Whether the mites were deliberately camouflaging themselves against the orange section of the beetle's wing cases, I do not know.

Near the bottom of the hill, there were a few photo opportunities with Golden-ringed Dragonflies. A male, perched on the heather at the side of the path, allowed us to walk right passed without a flinch.

Cordulegaster boltonii (male)
The biggest dragon in the UK is the female Golden-ring, and this lady was the first of her gender that I've been able to photograph.

Cordulegaster boltonii (female)
As a reward for her endeaavour, we treated Second Born to a cream tea at the Whistlestop Cafe in Kinlochewe. The Admiral came close to not receiving his, as he insisted upon calling his scone (as in skonn) a scone (as in skone). The young Scottish waiter was distinctly unimpressed in a very dry-humoured kind of way, "We hev nee ony skones, only skonns, but even if we did hev ony skones, I still widna gie yee wun!"

And that was that, seven days of searching for the elusive Azure Hawker, with only one positive sighting yielding a photo. It'll need another trip, I reckon.

Over the next two days, the journey back to England and the wet weather was punctuated with a couple of natural history stops. The first at Loch of the Lowes, near Dunkeld, where we saw Ospreys and a Red Squirrel. The second at RSPB Leighton Moss, where we saw a Marsh Harrier and a Black-tailed Skimmer.

As I write this, several weeks later, the jet stream has resumed normal service. The drought that was affecting north west Scotland has final ended and summer has returned to England. So we were very lucky in that respect indeed.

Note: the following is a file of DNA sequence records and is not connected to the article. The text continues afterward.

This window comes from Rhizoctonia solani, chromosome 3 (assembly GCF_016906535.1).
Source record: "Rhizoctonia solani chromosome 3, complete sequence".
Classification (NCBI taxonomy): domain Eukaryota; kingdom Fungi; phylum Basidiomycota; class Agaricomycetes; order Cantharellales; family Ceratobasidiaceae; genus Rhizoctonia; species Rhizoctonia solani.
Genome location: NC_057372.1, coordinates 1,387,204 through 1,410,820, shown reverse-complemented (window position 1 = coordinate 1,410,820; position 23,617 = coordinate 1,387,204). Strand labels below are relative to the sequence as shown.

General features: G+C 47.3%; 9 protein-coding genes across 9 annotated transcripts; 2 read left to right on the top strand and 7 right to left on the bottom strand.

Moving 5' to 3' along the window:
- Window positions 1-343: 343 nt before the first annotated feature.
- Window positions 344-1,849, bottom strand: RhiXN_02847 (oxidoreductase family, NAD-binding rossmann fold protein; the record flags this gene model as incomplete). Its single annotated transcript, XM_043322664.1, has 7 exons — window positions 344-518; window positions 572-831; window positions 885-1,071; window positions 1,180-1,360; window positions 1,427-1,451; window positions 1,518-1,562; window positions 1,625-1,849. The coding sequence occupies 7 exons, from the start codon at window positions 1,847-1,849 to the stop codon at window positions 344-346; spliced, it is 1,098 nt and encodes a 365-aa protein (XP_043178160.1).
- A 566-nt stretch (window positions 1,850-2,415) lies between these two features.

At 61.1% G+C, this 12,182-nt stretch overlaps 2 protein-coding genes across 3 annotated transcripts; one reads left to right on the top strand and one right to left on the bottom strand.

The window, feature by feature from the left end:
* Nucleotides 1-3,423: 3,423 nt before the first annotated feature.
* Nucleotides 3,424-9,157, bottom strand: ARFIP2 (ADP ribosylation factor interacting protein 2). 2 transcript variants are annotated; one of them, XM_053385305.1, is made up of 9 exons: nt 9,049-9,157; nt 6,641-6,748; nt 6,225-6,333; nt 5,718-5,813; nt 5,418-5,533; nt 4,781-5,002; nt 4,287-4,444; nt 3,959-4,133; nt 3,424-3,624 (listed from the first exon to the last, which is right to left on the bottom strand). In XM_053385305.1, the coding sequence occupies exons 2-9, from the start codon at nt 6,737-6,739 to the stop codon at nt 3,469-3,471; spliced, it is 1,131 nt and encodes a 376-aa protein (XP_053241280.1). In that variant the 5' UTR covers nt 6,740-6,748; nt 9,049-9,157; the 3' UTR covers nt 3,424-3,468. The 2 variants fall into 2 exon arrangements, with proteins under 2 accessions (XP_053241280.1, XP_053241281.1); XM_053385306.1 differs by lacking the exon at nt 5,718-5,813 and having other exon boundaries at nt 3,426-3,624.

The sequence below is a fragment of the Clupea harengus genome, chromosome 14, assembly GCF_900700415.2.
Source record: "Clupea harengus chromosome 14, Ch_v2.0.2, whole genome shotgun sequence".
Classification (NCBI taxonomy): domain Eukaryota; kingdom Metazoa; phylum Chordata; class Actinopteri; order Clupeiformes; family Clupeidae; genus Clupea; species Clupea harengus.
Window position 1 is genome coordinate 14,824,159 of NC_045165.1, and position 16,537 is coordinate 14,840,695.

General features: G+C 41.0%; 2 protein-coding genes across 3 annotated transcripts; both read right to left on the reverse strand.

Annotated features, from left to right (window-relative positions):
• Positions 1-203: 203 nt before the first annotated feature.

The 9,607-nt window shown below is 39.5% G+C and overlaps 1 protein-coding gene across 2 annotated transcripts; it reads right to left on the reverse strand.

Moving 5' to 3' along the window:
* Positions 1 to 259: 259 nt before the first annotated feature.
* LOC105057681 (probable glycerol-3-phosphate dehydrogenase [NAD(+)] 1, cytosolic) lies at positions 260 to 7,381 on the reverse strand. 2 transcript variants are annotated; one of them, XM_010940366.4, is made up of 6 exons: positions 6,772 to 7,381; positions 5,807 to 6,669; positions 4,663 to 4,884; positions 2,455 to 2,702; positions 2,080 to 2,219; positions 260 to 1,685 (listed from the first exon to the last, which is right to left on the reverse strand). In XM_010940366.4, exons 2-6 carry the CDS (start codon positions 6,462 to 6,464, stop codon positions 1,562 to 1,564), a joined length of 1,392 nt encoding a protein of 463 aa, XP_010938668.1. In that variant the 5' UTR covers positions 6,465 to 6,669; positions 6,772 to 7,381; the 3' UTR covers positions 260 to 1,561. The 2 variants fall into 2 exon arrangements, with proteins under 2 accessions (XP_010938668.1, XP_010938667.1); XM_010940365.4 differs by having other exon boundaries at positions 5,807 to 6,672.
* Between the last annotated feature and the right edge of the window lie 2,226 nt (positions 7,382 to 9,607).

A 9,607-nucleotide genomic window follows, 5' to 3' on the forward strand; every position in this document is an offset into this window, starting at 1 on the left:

I&T random foodie statistics:

Servings of carrot cake 2
Servings of haggis 3
Skones 0

Thursday, 19 July 2012

Dragon hunting, Part 5

View of Gairloch Bay - fog
Thursday saw a lazy start to proceedings due to the fog blanketing the bay. However, once the far shore could be seen, we set forth for Slattadale to resume our search for Azure Hawkers.

Whilst we managed to find Common Hawkers, Golden-ringed Dragonflies, Common Darters, Northern Emeralds and Large Red Damselflies, there was no sign of our target species. Sigh.

Northern Emerald, Somatochlora arctica
We took the decision to drive south east, along the shores of Loch Maree, to the Beinn Eighe NNR, where we had seen one female A. caerulea on Sunday. Again, there were plenty of odes, this time including Four-spotted Chaser and Common Blue Damselfly, but no confirmed Azure Hawkers.